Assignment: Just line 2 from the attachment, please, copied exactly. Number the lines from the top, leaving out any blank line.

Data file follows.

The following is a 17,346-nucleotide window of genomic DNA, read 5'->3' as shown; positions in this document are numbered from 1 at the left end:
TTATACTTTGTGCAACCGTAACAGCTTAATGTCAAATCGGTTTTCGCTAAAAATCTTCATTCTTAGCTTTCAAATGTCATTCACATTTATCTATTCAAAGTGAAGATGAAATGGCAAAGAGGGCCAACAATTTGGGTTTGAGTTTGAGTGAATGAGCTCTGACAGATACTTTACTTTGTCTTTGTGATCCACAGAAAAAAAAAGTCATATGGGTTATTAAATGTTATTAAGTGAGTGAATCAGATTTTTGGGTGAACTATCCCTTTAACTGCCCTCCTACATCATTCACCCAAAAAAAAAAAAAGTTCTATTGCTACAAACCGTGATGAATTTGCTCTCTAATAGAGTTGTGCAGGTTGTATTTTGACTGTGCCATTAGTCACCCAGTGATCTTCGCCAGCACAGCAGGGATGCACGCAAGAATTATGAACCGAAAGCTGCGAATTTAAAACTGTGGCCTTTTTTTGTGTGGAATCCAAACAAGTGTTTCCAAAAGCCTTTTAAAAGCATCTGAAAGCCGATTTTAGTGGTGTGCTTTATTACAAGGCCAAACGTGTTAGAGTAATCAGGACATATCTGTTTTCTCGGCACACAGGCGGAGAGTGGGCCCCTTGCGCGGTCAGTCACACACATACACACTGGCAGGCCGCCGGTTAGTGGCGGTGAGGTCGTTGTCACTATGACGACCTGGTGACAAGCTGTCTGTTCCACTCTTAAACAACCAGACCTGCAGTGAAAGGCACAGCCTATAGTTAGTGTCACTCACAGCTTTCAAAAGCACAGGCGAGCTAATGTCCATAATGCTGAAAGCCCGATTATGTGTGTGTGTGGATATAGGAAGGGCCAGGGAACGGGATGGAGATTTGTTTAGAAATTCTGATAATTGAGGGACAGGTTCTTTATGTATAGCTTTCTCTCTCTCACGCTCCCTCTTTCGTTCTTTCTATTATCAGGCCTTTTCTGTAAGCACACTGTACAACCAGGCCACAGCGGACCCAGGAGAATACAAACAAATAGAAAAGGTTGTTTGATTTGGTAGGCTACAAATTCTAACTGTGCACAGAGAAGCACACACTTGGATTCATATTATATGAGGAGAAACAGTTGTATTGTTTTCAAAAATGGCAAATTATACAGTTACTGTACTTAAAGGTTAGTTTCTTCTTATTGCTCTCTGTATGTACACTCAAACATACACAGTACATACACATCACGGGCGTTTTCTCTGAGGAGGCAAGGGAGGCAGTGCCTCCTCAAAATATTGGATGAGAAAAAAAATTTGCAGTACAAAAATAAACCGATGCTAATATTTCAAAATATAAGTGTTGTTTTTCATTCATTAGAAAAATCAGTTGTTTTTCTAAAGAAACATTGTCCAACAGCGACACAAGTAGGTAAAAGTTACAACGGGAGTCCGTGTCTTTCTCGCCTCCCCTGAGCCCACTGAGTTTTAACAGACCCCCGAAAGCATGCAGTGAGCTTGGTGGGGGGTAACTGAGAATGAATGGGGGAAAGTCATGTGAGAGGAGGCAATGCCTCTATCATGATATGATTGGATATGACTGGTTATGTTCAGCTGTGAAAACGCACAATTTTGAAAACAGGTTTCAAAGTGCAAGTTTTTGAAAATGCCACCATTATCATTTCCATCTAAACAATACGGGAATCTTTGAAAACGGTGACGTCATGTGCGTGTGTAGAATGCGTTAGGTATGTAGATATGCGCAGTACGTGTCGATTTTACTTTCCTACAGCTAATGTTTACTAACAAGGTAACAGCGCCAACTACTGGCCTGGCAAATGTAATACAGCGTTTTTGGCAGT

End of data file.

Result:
TTATACTTTGTGCAACCGTAACAGCTTAATGTCAAATCGGTTTTCGCTAAAAATCTTCATTCTTAGCTTTCAAATGTCATTCACATTTATCTATTCAAAGTGAAGATGAAATGGCAAAGAGGGCCAACAATTTGGGTTTGAGTTTGAGTGAATGAGCTCTGACAGATACTTTACTTTGTCTTTGTGATCCACAGAAAAAAAAAGTCATATGGGTTATTAAATGTTATTAAGTGAGTGAATCAGATTTTTGGGTGAACTATCCCTTTAACTGCCCTCCTACATCATTCACCCAAAAAAAAAAAAAGTTCTATTGCTACAAACCGTGATGAATTTGCTCTCTAATAGAGTTGTGCAGGTTGTATTTTGACTGTGCCATTAGTCACCCAGTGATCTTCGCCAGCACAGCAGGGATGCACGCAAGAATTATGAACCGAAAGCTGCGAATTTAAAACTGTGGCCTTTTTTTGTGTGGAATCCAAACAAGTGTTTCCAAAAGCCTTTTAAAAGCATCTGAAAGCCGATTTTAGTGGTGTGCTTTATTACAAGGCCAAACGTGTTAGAGTAATCAGGACATATCTGTTTTCTCGGCACACAGGCGGAGAGTGGGCCCCTTGCGCGGTCAGTCACACACATACACACTGGCAGGCCGCCGGTTAGTGGCGGTGAGGTCGTTGTCACTATGACGACCTGGTGACAAGCTGTCTGTTCCACTCTTAAACAACCAGACCTGCAGTGAAAGGCACAGCCTATAGTTAGTGTCACTCACAGCTTTCAAAAGCACAGGCGAGCTAATGTCCATAATGCTGAAAGCCCGATTATGTGTGTGTGTGGATATAGGAAGGGCCAGGGAACGGGATGGAGATTTGTTTAGAAATTCTGATAATTGAGGGACAGGTTCTTTATGTATAGCTTTCTCTCTCTCACGCTCCCTCTTTCGTTCTTTCTATTATCAGGCCTTTTCTGTAAGCACACTGTACAACCAGGCCACAGCGGACCCAGGAGAATACAAACAAATAGAAAAGGTTGTTTGATTTGGTAGGCTACAAATTCTAACTGTGCACAGAGAAGCACACACTTGGATTCATATTATATGAGGAGAAACAGTTGTATTGTTTTCAAAAATGGCAAATTATACAGTTACTGTACTTAAAGGTTAGTTTCTTCTTATTGCTCTCTGTATGTACACTCAAACATACACAGTACATACACATCACGGGCGTTTTCTCTGAGGAGGCAAGGGAGGCAGTGCCTCCTCAAAATATTGGATGAGAAAAAAAATTTGCAGTACAAAAATAAACCGATGCTAATATTTCAAAATATAAGTGTTGTTTTTCATTCATTAGAAAAATCAGTTGTTTTTCTAAAGAAACATTGTCCAACAGCGACACAAGTAGGTAAAAGTTACAACGGGAGTCCGTGTCTTTCTCGCCTCCCCTGAGCCCACTGAGTTTTAACAGACCCCCGAAAGCATGCAGTGAGCTTGGTGGGGGGTAACTGAGAATGAATGGGGGAAAGTCATGTGAGAGGAGGCAATGCCTCTATCATGATATGATTGGATATGACTGGTTATGTTCAGCTGTGAAAACGCACAATTTTGAAAACAGGTTTCAAAGTGCAAGTTTTTGAAAATGCCACCATTATCATTTCCATCTAAACAATACGGGAATCTTTGAAAACGGTGACGTCATGTGCGTGTGTAGAATGCGTTAGGTATGTAGATATGCGCAGTACGTGTCGATTTTACTTTCCTACAGCTAATGTTTACTAACAAGGTAACAGCGCCAACTACTGGCCTGGCAAATGTAATACAGCGTTTTTGGCAGT